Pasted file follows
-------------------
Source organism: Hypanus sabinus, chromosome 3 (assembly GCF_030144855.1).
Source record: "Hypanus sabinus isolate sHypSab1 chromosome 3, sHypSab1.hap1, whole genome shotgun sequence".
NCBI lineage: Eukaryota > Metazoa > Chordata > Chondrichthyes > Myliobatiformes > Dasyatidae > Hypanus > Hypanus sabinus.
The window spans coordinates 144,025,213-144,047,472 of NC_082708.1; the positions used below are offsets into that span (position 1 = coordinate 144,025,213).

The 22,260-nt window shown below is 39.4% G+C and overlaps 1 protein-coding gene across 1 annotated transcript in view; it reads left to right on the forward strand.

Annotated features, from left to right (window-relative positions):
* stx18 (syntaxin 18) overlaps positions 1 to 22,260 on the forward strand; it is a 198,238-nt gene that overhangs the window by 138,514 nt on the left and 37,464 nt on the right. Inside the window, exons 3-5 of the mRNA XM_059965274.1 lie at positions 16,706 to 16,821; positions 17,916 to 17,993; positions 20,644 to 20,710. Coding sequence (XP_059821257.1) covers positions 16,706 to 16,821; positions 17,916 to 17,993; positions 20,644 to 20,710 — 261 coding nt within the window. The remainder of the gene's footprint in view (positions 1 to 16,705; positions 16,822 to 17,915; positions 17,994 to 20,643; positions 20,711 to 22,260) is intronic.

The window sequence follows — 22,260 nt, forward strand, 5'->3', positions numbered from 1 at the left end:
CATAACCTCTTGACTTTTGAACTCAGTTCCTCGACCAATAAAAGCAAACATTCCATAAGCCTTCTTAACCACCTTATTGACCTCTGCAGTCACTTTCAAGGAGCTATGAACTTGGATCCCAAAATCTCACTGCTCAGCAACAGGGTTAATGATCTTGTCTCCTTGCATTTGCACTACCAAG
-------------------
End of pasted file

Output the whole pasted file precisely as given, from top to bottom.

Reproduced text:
Source organism: Hypanus sabinus, chromosome 3 (assembly GCF_030144855.1).
Source record: "Hypanus sabinus isolate sHypSab1 chromosome 3, sHypSab1.hap1, whole genome shotgun sequence".
NCBI lineage: Eukaryota > Metazoa > Chordata > Chondrichthyes > Myliobatiformes > Dasyatidae > Hypanus > Hypanus sabinus.
The window spans coordinates 144,025,213-144,047,472 of NC_082708.1; the positions used below are offsets into that span (position 1 = coordinate 144,025,213).

The 22,260-nt window shown below is 39.4% G+C and overlaps 1 protein-coding gene across 1 annotated transcript in view; it reads left to right on the forward strand.

Annotated features, from left to right (window-relative positions):
* stx18 (syntaxin 18) overlaps positions 1 to 22,260 on the forward strand; it is a 198,238-nt gene that overhangs the window by 138,514 nt on the left and 37,464 nt on the right. Inside the window, exons 3-5 of the mRNA XM_059965274.1 lie at positions 16,706 to 16,821; positions 17,916 to 17,993; positions 20,644 to 20,710. Coding sequence (XP_059821257.1) covers positions 16,706 to 16,821; positions 17,916 to 17,993; positions 20,644 to 20,710 — 261 coding nt within the window. The remainder of the gene's footprint in view (positions 1 to 16,705; positions 16,822 to 17,915; positions 17,994 to 20,643; positions 20,711 to 22,260) is intronic.

The window sequence follows — 22,260 nt, forward strand, 5'->3', positions numbered from 1 at the left end:
CATAACCTCTTGACTTTTGAACTCAGTTCCTCGACCAATAAAAGCAAACATTCCATAAGCCTTCTTAACCACCTTATTGACCTCTGCAGTCACTTTCAAGGAGCTATGAACTTGGATCCCAAAATCTCACTGCTCAGCAACAGGGTTAATGATCTTGTCTCCTTGCATTTGCACTACCAAG